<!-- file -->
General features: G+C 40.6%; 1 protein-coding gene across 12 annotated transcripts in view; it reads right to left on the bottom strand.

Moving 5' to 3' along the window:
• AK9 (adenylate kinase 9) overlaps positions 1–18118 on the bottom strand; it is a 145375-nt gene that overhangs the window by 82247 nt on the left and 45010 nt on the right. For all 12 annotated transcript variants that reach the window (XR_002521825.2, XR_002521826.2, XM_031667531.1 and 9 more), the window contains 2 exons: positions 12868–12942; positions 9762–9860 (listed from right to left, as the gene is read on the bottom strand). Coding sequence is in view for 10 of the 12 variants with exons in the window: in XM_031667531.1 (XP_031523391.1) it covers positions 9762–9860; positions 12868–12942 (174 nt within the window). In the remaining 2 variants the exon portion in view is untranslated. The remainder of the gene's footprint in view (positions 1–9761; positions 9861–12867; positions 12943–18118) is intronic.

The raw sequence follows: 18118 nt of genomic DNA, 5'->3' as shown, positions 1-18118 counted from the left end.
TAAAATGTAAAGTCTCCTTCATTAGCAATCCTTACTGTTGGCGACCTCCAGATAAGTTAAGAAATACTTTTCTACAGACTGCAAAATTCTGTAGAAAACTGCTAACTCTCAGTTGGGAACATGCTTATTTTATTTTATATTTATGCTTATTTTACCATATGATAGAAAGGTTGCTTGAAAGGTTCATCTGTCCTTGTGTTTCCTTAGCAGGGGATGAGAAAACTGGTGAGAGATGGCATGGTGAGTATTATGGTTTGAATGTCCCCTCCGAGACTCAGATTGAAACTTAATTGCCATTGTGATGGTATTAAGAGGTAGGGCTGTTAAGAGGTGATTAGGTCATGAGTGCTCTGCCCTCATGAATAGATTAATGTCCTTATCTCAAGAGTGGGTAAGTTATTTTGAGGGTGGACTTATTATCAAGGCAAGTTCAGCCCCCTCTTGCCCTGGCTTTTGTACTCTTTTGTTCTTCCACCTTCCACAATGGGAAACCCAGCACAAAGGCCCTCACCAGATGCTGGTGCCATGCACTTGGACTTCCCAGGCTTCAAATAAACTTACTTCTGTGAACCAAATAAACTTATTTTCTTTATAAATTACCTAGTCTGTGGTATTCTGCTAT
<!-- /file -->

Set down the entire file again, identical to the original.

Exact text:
General features: G+C 40.6%; 1 protein-coding gene across 12 annotated transcripts in view; it reads right to left on the bottom strand.

Moving 5' to 3' along the window:
• AK9 (adenylate kinase 9) overlaps positions 1–18118 on the bottom strand; it is a 145375-nt gene that overhangs the window by 82247 nt on the left and 45010 nt on the right. For all 12 annotated transcript variants that reach the window (XR_002521825.2, XR_002521826.2, XM_031667531.1 and 9 more), the window contains 2 exons: positions 12868–12942; positions 9762–9860 (listed from right to left, as the gene is read on the bottom strand). Coding sequence is in view for 10 of the 12 variants with exons in the window: in XM_031667531.1 (XP_031523391.1) it covers positions 9762–9860; positions 12868–12942 (174 nt within the window). In the remaining 2 variants the exon portion in view is untranslated. The remainder of the gene's footprint in view (positions 1–9761; positions 9861–12867; positions 12943–18118) is intronic.

The raw sequence follows: 18118 nt of genomic DNA, 5'->3' as shown, positions 1-18118 counted from the left end.
TAAAATGTAAAGTCTCCTTCATTAGCAATCCTTACTGTTGGCGACCTCCAGATAAGTTAAGAAATACTTTTCTACAGACTGCAAAATTCTGTAGAAAACTGCTAACTCTCAGTTGGGAACATGCTTATTTTATTTTATATTTATGCTTATTTTACCATATGATAGAAAGGTTGCTTGAAAGGTTCATCTGTCCTTGTGTTTCCTTAGCAGGGGATGAGAAAACTGGTGAGAGATGGCATGGTGAGTATTATGGTTTGAATGTCCCCTCCGAGACTCAGATTGAAACTTAATTGCCATTGTGATGGTATTAAGAGGTAGGGCTGTTAAGAGGTGATTAGGTCATGAGTGCTCTGCCCTCATGAATAGATTAATGTCCTTATCTCAAGAGTGGGTAAGTTATTTTGAGGGTGGACTTATTATCAAGGCAAGTTCAGCCCCCTCTTGCCCTGGCTTTTGTACTCTTTTGTTCTTCCACCTTCCACAATGGGAAACCCAGCACAAAGGCCCTCACCAGATGCTGGTGCCATGCACTTGGACTTCCCAGGCTTCAAATAAACTTACTTCTGTGAACCAAATAAACTTATTTTCTTTATAAATTACCTAGTCTGTGGTATTCTGCTAT